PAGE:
| March 1, 1867: Burnham
& Morrill Company is founded by George Burnham and
Charles S. Morrill, Burnham bringing his meat and fish
packing experience from his days with Rumery and Burnham
(a packing company he helped establish earlier), and Morrill
bringing his corn canning experience from his work at
Richardson and Robbins in the mid-1850's. Morrill had
been one of Burnham's foremen at Rumery and Burnham. Their
first plant is opened on Franklin Street in Portland,
Maine (another source says that this is where the store
and offices were established and that the first plant
was, in fact, established at Bucks Harbor, near Machiasport,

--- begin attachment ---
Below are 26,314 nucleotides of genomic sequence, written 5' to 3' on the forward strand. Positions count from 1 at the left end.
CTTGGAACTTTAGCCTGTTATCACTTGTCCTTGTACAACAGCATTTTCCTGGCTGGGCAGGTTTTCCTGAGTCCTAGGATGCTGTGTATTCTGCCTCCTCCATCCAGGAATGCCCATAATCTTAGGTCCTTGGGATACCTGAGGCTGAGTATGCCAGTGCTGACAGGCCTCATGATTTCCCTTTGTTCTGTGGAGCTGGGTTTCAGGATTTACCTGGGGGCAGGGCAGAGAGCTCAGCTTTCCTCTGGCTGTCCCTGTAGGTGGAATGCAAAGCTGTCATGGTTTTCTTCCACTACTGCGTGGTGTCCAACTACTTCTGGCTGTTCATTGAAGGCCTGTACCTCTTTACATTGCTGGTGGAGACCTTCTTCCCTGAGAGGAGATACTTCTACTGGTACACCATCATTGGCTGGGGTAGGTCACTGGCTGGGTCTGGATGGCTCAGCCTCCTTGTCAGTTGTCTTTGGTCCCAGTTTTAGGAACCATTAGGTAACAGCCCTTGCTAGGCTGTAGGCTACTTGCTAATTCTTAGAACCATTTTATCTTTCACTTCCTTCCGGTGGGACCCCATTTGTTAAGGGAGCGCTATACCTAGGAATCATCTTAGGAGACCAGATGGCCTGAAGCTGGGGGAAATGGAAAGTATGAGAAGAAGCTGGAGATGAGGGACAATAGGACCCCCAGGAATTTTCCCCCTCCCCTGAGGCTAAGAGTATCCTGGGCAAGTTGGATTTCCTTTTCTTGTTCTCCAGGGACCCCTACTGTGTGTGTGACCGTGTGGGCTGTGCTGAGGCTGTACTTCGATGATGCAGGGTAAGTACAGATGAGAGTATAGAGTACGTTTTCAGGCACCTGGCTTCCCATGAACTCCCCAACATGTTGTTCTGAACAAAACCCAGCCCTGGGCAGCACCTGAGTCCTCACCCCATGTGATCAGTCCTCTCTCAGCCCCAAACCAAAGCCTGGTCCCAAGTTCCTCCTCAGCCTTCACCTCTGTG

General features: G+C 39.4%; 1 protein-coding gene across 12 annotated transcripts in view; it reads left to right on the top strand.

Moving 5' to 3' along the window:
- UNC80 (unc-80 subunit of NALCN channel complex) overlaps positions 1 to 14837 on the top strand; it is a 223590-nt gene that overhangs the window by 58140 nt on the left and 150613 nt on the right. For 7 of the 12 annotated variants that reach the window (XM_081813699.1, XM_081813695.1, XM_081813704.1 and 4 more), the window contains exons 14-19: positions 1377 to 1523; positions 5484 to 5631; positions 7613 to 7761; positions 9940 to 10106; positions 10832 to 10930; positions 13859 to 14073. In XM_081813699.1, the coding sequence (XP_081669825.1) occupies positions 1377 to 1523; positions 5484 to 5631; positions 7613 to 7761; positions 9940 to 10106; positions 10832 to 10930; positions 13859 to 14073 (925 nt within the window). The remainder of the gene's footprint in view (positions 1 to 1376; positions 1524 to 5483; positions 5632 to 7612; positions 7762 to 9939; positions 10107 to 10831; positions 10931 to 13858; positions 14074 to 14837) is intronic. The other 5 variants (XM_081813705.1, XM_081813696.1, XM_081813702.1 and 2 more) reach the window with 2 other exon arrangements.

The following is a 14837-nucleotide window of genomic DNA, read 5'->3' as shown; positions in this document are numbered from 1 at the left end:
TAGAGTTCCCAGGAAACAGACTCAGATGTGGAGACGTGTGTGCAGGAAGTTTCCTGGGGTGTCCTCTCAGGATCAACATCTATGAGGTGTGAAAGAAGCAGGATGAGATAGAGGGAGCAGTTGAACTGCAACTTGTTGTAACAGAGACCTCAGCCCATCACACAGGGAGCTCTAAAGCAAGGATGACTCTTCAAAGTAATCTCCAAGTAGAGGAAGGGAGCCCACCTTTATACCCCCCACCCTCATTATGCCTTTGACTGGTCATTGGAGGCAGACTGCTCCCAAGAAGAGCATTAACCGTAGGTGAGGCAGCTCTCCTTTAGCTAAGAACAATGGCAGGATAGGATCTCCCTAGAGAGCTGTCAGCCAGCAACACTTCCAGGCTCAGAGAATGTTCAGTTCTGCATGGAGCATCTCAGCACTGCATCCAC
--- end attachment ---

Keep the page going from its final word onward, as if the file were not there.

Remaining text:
Maine). First products included canned meats, vegetables
and fish; specifically: roast beef, mutton, pork, lamb,
roast chicken, roast turkey, carrots, turnips, a few other
vegetables, herring, clams, and lobsters.
By July 1868: A corn cannery is established at South
Paris, Maine, and the "Paris" trademark is acquired
for their canned corn. Their first sales of canned corn
begin that same fall. B&M corn was also packed under
the SACO label, as well as being distributed under many
private labels. Although corn was especially difficult
to can at this time, B&M soon solved the major production
problems and their canned corn business quickly boomed.
At one point, there were as many as nineteen corn canneries
scattered throughout Maine.
Lobster and clam canneries were soon established along
the Maine coast, in the Province of New Brunswick, and